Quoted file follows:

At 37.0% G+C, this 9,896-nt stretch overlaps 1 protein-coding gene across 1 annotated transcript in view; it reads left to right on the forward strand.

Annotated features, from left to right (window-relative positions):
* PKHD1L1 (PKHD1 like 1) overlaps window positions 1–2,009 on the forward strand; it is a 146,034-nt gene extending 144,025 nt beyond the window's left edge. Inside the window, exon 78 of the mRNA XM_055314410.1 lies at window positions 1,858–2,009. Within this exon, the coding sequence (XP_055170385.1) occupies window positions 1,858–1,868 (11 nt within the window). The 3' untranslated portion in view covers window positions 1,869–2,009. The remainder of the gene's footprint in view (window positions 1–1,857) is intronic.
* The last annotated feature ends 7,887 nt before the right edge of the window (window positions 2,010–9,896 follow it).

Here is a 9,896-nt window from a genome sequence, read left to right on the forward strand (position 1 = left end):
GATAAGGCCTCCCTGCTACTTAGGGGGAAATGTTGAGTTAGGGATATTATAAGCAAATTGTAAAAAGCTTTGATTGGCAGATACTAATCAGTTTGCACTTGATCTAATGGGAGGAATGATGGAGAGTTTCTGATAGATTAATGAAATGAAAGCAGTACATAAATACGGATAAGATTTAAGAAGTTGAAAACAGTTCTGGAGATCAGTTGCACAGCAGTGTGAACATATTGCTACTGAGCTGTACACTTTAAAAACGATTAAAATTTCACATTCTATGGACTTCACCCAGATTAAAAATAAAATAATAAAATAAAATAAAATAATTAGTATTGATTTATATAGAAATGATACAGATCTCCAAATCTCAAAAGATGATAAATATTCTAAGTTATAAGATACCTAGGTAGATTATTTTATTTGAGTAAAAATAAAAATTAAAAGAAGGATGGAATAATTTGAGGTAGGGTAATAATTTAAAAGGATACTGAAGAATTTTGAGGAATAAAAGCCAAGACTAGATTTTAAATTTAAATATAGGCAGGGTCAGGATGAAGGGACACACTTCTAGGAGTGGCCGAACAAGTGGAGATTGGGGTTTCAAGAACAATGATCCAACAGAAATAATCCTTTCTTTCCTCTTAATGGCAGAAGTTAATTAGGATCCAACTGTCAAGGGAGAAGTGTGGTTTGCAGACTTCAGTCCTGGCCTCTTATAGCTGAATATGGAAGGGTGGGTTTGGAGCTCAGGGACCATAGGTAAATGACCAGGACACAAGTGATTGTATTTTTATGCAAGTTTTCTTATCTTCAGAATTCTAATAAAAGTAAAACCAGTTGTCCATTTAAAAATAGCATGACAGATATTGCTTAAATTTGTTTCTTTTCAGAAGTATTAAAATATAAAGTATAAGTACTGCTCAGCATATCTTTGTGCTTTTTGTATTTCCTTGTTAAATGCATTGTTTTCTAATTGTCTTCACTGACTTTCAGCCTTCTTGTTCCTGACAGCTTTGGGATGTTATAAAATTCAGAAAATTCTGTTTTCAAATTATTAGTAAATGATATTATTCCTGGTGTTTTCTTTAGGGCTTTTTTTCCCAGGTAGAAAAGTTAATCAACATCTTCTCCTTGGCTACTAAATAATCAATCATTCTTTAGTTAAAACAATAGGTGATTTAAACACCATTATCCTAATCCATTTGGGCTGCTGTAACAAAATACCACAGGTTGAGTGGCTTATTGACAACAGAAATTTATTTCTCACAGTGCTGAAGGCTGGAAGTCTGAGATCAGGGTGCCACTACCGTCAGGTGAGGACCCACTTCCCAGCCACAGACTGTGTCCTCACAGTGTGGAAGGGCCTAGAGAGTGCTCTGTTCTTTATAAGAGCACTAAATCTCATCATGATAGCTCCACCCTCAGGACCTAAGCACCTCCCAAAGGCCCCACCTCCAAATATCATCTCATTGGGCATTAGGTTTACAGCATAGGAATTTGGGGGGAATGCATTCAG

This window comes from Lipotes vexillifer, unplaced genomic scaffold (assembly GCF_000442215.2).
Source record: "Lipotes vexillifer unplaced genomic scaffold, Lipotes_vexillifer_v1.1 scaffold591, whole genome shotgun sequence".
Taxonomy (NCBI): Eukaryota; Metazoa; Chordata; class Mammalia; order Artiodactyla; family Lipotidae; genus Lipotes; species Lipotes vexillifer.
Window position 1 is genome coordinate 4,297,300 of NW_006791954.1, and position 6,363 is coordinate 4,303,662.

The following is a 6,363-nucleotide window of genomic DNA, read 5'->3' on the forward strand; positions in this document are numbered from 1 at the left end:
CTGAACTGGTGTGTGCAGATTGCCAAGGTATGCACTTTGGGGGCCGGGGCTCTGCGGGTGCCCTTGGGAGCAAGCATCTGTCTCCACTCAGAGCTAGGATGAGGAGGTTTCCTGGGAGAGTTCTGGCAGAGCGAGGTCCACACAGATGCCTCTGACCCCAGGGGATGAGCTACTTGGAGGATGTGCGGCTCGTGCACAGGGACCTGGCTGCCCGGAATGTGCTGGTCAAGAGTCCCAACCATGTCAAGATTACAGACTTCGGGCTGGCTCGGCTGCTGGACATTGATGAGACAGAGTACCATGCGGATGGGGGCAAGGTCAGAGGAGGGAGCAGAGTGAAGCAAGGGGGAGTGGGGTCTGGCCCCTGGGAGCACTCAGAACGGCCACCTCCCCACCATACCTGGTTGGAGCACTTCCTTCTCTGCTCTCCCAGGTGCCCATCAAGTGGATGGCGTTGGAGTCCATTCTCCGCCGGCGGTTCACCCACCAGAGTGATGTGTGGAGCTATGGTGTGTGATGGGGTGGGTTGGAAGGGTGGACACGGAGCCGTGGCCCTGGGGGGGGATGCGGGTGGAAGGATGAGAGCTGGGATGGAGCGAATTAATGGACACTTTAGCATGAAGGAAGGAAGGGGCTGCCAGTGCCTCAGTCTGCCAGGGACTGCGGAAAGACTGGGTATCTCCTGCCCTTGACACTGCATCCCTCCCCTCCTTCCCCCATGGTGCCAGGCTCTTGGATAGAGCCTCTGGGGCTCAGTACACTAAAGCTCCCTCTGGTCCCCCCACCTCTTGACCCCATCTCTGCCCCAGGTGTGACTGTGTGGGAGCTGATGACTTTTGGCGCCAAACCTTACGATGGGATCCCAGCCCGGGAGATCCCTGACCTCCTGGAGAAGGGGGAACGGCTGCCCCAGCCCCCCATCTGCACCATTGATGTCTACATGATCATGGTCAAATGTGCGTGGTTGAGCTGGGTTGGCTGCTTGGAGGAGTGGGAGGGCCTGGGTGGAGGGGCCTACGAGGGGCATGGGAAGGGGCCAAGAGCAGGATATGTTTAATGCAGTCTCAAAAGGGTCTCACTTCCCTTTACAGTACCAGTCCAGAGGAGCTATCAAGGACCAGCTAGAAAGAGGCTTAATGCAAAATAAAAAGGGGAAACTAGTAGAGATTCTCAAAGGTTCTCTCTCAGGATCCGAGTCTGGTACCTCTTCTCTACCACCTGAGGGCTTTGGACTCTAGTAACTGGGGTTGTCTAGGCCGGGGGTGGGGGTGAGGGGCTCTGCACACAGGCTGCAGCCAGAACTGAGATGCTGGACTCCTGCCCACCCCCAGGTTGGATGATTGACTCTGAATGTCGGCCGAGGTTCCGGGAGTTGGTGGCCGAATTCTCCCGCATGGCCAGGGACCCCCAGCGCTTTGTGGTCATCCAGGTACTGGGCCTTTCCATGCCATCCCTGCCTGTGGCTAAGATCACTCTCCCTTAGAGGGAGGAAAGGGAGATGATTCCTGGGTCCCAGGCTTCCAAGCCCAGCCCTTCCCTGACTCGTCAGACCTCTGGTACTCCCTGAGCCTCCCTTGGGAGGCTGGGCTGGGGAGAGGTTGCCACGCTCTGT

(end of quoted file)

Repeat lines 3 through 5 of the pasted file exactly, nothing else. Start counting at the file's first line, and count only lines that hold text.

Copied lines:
* PKHD1L1 (PKHD1 like 1) overlaps window positions 1–2,009 on the forward strand; it is a 146,034-nt gene extending 144,025 nt beyond the window's left edge. Inside the window, exon 78 of the mRNA XM_055314410.1 lies at window positions 1,858–2,009. Within this exon, the coding sequence (XP_055170385.1) occupies window positions 1,858–1,868 (11 nt within the window). The 3' untranslated portion in view covers window positions 1,869–2,009. The remainder of the gene's footprint in view (window positions 1–1,857) is intronic.
* The last annotated feature ends 7,887 nt before the right edge of the window (window positions 2,010–9,896 follow it).

Here is a 9,896-nt window from a genome sequence, read left to right on the forward strand (position 1 = left end):